Part 4: Music of the Seas – Underway in the Indian Ocean.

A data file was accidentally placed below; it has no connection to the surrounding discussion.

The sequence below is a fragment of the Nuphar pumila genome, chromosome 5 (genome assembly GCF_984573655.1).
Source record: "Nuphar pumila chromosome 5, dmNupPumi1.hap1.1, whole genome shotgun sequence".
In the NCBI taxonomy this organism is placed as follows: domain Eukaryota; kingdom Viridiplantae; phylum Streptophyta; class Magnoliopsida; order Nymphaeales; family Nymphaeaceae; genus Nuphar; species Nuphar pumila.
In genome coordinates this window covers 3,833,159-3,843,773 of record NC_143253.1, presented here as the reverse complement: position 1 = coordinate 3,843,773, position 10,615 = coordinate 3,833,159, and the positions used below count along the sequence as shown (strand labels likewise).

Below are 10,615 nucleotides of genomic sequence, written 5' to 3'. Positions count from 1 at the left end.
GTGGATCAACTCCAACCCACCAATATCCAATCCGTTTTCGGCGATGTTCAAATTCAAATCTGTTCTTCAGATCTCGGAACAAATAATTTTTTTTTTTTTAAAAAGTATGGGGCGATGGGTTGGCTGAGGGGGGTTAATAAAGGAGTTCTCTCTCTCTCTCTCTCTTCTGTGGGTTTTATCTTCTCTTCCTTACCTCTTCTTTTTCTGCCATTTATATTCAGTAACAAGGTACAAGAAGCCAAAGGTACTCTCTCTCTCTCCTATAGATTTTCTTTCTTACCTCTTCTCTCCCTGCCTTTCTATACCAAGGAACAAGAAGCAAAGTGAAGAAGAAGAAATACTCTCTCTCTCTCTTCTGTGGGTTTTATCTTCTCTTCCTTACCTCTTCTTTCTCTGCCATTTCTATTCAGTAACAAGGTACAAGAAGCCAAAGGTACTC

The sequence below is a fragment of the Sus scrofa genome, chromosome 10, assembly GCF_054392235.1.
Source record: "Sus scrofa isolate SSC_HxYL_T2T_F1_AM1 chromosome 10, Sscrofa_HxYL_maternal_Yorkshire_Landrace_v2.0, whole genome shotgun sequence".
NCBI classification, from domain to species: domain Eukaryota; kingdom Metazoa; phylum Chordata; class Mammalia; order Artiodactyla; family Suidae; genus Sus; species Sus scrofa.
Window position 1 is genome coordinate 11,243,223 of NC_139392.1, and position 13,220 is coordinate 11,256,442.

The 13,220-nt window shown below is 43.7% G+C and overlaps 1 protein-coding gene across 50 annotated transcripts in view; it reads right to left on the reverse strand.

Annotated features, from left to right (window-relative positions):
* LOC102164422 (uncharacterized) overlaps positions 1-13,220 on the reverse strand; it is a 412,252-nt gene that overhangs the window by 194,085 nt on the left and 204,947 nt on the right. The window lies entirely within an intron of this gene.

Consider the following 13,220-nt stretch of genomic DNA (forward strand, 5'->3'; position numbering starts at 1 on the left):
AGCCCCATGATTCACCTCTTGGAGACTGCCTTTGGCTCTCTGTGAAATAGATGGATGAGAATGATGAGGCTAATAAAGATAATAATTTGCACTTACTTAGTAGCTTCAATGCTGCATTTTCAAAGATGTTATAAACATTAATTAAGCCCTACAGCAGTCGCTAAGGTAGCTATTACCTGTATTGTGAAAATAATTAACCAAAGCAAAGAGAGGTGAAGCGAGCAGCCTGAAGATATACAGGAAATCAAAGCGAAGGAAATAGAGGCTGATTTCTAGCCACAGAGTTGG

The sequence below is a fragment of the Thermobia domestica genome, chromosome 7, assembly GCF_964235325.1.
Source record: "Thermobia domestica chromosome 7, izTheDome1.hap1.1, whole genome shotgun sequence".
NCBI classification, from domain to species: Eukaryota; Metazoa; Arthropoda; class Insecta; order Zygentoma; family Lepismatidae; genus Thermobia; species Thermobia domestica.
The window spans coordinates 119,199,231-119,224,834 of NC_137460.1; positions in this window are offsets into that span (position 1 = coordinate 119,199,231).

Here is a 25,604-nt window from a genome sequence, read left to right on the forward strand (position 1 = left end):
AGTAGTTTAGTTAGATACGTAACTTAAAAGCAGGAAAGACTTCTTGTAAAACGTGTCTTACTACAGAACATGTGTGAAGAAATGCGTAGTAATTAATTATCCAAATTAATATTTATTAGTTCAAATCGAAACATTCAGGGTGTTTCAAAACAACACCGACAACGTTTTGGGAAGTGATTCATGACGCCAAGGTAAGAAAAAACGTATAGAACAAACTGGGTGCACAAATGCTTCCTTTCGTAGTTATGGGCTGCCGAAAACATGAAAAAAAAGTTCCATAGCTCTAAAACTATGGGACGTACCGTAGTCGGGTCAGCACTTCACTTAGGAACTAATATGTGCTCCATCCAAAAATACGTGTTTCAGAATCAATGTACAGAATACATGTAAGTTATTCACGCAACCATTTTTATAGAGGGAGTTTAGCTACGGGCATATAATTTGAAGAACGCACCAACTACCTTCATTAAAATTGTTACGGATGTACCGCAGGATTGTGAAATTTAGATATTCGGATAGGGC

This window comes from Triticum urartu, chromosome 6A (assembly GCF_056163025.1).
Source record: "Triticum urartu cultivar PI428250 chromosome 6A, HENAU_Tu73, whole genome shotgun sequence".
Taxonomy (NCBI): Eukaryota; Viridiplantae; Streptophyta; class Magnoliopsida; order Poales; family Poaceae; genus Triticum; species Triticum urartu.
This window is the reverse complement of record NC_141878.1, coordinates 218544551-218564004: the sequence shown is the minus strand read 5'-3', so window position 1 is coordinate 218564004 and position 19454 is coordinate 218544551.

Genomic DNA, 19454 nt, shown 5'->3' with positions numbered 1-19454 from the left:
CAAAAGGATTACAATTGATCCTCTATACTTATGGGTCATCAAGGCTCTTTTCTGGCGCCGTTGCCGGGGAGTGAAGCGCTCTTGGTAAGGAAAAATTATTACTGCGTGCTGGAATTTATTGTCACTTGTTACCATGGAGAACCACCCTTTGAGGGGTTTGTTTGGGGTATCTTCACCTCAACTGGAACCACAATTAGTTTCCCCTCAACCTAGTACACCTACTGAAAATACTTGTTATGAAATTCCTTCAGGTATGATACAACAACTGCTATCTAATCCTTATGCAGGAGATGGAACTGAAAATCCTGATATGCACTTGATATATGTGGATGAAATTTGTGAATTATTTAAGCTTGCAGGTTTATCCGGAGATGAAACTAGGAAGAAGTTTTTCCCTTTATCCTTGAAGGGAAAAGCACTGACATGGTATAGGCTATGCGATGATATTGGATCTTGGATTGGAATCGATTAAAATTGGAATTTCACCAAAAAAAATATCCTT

The Indian Ocean is the third largest ocean of our “blue planet” and forms a cultural bridge between three continents: Asia, Australia, and Africa. For centuries, the names of cities such as Calcutta and Karachi, Dar es Salaam, Port Elizabeth, Jakarta and Melbourne have been well known as starting points and destinations of trade routes. In the Indian Ocean there are large island states such as Indonesia, Madagascar, Sri Lanka, and – due to their isolation – other almost forgotten islands like the Andaman and Nicobar Islands, Comoros, Mayotte, the Seychelles, Zanzibar, the Maldives, Mauritius or Réunion – colonised throughout history by changing powers. In the fourth and final part of his musical journey, Roger Willemsen looks at the music of the people who live today on these islands at the crossroads of cultures. What unites these peoples, who live spread out over thousands over kilometres, is Creole music. At the same time, each island has its own sound and traditions: Madagascarʼs rich musical culture includes the famous bamboo zither Valiha, the Kabosa lute, bamboo flutes and drums such as Hira Gasy. On Réunion, the rhythmically complex Maloya is sung, accompanied by the Kayamb, a sugar cane rattle, filled with seeds. And there is singing everywhere in any case, polyphonic and in the respective local Creole language.